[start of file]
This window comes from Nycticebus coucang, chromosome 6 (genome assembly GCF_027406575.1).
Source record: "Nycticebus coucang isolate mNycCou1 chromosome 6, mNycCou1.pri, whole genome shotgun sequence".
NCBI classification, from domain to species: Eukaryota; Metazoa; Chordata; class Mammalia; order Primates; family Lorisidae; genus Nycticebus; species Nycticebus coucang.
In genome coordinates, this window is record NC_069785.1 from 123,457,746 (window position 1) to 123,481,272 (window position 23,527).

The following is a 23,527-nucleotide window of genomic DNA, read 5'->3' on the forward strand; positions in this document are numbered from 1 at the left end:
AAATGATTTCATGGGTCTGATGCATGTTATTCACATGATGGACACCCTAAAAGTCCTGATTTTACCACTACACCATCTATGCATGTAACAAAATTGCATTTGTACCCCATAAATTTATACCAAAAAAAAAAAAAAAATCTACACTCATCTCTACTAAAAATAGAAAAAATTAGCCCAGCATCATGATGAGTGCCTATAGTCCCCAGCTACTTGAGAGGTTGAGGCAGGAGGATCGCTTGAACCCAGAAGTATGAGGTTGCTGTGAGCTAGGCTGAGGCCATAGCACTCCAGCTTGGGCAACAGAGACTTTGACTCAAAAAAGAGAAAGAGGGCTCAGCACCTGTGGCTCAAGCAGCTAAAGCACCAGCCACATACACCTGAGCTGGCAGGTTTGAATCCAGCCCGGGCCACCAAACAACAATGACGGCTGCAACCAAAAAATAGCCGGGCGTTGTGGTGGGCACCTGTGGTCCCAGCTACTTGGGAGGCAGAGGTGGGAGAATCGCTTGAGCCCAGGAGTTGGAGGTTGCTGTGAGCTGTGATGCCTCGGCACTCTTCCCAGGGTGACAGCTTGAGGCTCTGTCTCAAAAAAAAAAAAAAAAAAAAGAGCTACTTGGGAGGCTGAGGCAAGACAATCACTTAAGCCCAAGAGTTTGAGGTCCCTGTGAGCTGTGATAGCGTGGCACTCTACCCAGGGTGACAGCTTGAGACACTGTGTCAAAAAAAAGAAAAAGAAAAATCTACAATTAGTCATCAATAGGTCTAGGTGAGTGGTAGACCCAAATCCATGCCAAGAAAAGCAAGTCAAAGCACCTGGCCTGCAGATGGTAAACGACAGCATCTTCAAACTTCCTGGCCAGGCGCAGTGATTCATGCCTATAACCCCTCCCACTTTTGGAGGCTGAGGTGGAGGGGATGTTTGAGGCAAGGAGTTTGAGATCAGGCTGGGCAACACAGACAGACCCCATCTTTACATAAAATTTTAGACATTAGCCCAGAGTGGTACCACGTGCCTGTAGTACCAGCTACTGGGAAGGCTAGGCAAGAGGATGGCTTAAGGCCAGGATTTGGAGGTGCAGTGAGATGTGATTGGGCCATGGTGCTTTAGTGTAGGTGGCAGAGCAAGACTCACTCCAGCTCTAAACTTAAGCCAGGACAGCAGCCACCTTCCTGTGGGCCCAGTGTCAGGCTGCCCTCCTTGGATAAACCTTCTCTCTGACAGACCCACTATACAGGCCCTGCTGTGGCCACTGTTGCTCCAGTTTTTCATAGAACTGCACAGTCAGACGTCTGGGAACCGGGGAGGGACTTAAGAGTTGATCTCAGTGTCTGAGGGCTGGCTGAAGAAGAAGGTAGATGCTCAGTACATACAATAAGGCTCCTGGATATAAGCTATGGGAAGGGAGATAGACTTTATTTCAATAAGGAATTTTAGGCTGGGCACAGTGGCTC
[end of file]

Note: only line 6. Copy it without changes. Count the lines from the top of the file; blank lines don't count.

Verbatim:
AAATGATTTCATGGGTCTGATGCATGTTATTCACATGATGGACACCCTAAAAGTCCTGATTTTACCACTACACCATCTATGCATGTAACAAAATTGCATTTGTACCCCATAAATTTATACCAAAAAAAAAAAAAAAATCTACACTCATCTCTACTAAAAATAGAAAAAATTAGCCCAGCATCATGATGAGTGCCTATAGTCCCCAGCTACTTGAGAGGTTGAGGCAGGAGGATCGCTTGAACCCAGAAGTATGAGGTTGCTGTGAGCTAGGCTGAGGCCATAGCACTCCAGCTTGGGCAACAGAGACTTTGACTCAAAAAAGAGAAAGAGGGCTCAGCACCTGTGGCTCAAGCAGCTAAAGCACCAGCCACATACACCTGAGCTGGCAGGTTTGAATCCAGCCCGGGCCACCAAACAACAATGACGGCTGCAACCAAAAAATAGCCGGGCGTTGTGGTGGGCACCTGTGGTCCCAGCTACTTGGGAGGCAGAGGTGGGAGAATCGCTTGAGCCCAGGAGTTGGAGGTTGCTGTGAGCTGTGATGCCTCGGCACTCTTCCCAGGGTGACAGCTTGAGGCTCTGTCTCAAAAAAAAAAAAAAAAAAAAGAGCTACTTGGGAGGCTGAGGCAAGACAATCACTTAAGCCCAAGAGTTTGAGGTCCCTGTGAGCTGTGATAGCGTGGCACTCTACCCAGGGTGACAGCTTGAGACACTGTGTCAAAAAAAAGAAAAAGAAAAATCTACAATTAGTCATCAATAGGTCTAGGTGAGTGGTAGACCCAAATCCATGCCAAGAAAAGCAAGTCAAAGCACCTGGCCTGCAGATGGTAAACGACAGCATCTTCAAACTTCCTGGCCAGGCGCAGTGATTCATGCCTATAACCCCTCCCACTTTTGGAGGCTGAGGTGGAGGGGATGTTTGAGGCAAGGAGTTTGAGATCAGGCTGGGCAACACAGACAGACCCCATCTTTACATAAAATTTTAGACATTAGCCCAGAGTGGTACCACGTGCCTGTAGTACCAGCTACTGGGAAGGCTAGGCAAGAGGATGGCTTAAGGCCAGGATTTGGAGGTGCAGTGAGATGTGATTGGGCCATGGTGCTTTAGTGTAGGTGGCAGAGCAAGACTCACTCCAGCTCTAAACTTAAGCCAGGACAGCAGCCACCTTCCTGTGGGCCCAGTGTCAGGCTGCCCTCCTTGGATAAACCTTCTCTCTGACAGACCCACTATACAGGCCCTGCTGTGGCCACTGTTGCTCCAGTTTTTCATAGAACTGCACAGTCAGACGTCTGGGAACCGGGGAGGGACTTAAGAGTTGATCTCAGTGTCTGAGGGCTGGCTGAAGAAGAAGGTAGATGCTCAGTACATACAATAAGGCTCCTGGATATAAGCTATGGGAAGGGAGATAGACTTTATTTCAATAAGGAATTTTAGGCTGGGCACAGTGGCTC